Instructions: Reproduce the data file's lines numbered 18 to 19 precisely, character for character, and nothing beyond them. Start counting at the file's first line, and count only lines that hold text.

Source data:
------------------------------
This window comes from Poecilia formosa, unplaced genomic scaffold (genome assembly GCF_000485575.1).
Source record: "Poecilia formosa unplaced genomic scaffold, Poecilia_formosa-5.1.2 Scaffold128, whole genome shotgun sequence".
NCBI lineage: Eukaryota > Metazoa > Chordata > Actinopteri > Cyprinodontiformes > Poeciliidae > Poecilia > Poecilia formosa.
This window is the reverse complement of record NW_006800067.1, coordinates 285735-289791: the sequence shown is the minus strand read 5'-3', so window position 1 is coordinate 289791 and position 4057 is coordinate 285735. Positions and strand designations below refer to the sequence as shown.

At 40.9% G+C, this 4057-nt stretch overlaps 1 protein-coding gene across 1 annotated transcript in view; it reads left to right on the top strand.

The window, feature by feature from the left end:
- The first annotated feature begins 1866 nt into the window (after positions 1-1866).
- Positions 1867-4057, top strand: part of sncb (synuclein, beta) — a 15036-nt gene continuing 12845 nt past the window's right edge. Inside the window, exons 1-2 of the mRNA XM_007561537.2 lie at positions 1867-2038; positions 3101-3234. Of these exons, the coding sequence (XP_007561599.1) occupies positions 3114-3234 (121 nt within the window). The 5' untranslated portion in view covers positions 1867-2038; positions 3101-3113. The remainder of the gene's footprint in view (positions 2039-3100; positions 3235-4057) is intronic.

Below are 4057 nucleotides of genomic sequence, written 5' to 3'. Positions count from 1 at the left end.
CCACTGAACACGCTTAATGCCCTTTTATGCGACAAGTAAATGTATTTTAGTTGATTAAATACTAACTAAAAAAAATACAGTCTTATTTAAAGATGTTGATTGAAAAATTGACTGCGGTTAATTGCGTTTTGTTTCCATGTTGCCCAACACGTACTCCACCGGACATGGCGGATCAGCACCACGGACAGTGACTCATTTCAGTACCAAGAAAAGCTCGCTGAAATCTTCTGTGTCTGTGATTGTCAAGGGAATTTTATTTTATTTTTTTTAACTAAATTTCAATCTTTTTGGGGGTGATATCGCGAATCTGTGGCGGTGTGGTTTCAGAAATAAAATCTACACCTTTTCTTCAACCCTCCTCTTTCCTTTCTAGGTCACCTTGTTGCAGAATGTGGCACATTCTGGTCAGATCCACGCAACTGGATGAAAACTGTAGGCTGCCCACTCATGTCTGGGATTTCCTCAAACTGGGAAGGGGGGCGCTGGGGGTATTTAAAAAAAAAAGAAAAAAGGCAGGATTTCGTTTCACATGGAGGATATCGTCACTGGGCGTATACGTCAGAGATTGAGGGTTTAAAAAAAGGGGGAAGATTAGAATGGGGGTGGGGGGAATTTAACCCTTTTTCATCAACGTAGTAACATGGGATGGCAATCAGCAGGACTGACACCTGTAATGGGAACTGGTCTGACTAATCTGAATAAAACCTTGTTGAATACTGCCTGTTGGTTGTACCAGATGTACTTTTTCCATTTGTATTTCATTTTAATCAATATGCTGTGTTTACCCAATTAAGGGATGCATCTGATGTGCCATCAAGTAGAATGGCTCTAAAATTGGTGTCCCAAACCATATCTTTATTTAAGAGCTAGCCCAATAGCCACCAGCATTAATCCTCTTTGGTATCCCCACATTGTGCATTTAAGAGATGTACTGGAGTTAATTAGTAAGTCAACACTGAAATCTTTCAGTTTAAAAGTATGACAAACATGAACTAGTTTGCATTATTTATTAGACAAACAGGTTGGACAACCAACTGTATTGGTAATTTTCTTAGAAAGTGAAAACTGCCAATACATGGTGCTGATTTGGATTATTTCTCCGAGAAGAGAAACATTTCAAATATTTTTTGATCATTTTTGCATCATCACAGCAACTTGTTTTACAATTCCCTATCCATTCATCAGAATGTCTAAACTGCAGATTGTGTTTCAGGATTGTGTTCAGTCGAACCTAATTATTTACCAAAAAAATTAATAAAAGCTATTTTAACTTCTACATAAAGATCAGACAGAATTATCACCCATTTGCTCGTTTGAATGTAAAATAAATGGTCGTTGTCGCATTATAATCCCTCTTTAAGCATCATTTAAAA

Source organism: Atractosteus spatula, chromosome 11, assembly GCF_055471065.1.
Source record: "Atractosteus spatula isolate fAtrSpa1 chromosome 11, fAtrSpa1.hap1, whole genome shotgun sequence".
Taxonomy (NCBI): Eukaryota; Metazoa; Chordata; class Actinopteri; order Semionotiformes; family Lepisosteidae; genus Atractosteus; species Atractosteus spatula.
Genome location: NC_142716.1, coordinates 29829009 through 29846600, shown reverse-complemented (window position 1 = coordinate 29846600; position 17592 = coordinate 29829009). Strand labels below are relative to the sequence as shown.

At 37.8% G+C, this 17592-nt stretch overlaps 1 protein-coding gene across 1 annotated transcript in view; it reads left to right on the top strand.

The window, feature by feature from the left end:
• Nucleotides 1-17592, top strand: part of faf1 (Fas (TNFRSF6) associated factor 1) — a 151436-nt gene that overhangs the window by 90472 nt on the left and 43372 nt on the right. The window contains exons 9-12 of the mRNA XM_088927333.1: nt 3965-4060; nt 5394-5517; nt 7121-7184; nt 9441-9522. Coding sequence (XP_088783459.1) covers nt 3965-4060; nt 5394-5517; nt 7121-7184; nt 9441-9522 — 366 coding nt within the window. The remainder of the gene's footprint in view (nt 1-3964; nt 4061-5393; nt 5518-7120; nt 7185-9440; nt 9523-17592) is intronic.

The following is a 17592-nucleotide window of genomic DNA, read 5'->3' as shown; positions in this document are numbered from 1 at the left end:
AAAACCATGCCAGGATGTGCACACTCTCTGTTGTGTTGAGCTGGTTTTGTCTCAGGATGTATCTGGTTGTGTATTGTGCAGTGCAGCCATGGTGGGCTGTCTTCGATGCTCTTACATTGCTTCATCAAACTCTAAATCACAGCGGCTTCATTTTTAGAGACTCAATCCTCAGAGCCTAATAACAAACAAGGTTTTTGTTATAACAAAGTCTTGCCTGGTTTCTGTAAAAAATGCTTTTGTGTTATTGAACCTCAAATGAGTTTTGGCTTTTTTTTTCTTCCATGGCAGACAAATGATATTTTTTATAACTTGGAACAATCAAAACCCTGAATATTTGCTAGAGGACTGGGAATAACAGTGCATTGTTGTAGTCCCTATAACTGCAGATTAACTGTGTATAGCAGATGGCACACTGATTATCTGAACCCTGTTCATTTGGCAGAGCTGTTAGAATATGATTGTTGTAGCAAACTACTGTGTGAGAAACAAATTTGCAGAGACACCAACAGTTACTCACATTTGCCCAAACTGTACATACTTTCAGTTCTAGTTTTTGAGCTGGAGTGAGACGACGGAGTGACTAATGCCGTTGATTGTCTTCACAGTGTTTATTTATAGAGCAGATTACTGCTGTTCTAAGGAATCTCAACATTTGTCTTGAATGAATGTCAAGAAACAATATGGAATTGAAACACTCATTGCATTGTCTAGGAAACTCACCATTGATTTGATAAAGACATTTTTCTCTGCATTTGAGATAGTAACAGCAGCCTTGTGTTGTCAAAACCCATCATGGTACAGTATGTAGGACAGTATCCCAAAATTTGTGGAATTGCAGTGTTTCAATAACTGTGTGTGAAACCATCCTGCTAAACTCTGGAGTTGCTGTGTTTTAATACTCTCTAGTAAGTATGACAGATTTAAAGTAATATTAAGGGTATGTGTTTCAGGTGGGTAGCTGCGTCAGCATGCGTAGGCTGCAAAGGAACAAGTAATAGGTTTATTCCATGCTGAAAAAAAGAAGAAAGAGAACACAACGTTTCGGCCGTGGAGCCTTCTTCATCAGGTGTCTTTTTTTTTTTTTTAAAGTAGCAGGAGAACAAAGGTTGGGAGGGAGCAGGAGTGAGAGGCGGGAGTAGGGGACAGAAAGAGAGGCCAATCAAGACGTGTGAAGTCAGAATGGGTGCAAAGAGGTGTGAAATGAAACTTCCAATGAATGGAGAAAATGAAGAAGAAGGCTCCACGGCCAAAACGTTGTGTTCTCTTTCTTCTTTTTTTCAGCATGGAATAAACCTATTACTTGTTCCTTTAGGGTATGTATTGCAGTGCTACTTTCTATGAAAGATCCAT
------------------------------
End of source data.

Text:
The following is a 17592-nucleotide window of genomic DNA, read 5'->3' as shown; positions in this document are numbered from 1 at the left end:
AAAACCATGCCAGGATGTGCACACTCTCTGTTGTGTTGAGCTGGTTTTGTCTCAGGATGTATCTGGTTGTGTATTGTGCAGTGCAGCCATGGTGGGCTGTCTTCGATGCTCTTACATTGCTTCATCAAACTCTAAATCACAGCGGCTTCATTTTTAGAGACTCAATCCTCAGAGCCTAATAACAAACAAGGTTTTTGTTATAACAAAGTCTTGCCTGGTTTCTGTAAAAAATGCTTTTGTGTTATTGAACCTCAAATGAGTTTTGGCTTTTTTTTTCTTCCATGGCAGACAAATGATATTTTTTATAACTTGGAACAATCAAAACCCTGAATATTTGCTAGAGGACTGGGAATAACAGTGCATTGTTGTAGTCCCTATAACTGCAGATTAACTGTGTATAGCAGATGGCACACTGATTATCTGAACCCTGTTCATTTGGCAGAGCTGTTAGAATATGATTGTTGTAGCAAACTACTGTGTGAGAAACAAATTTGCAGAGACACCAACAGTTACTCACATTTGCCCAAACTGTACATACTTTCAGTTCTAGTTTTTGAGCTGGAGTGAGACGACGGAGTGACTAATGCCGTTGATTGTCTTCACAGTGTTTATTTATAGAGCAGATTACTGCTGTTCTAAGGAATCTCAACATTTGTCTTGAATGAATGTCAAGAAACAATATGGAATTGAAACACTCATTGCATTGTCTAGGAAACTCACCATTGATTTGATAAAGACATTTTTCTCTGCATTTGAGATAGTAACAGCAGCCTTGTGTTGTCAAAACCCATCATGGTACAGTATGTAGGACAGTATCCCAAAATTTGTGGAATTGCAGTGTTTCAATAACTGTGTGTGAAACCATCCTGCTAAACTCTGGAGTTGCTGTGTTTTAATACTCTCTAGTAAGTATGACAGATTTAAAGTAATATTAAGGGTATGTGTTTCAGGTGGGTAGCTGCGTCAGCATGCGTAGGCTGCAAAGGAACAAGTAATAGGTTTATTCCATGCTGAAAAAAAGAAGAAAGAGAACACAACGTTTCGGCCGTGGAGCCTTCTTCATCAGGTGTCTTTTTTTTTTTTTTAAAGTAGCAGGAGAACAAAGGTTGGGAGGGAGCAGGAGTGAGAGGCGGGAGTAGGGGACAGAAAGAGAGGCCAATCAAGACGTGTGAAGTCAGAATGGGTGCAAAGAGGTGTGAAATGAAACTTCCAATGAATGGAGAAAATGAAGAAGAAGGCTCCACGGCCAAAACGTTGTGTTCTCTTTCTTCTTTTTTTCAGCATGGAATAAACCTATTACTTGTTCCTTTAGGGTATGTATTGCAGTGCTACTTTCTATGAAAGATCCAT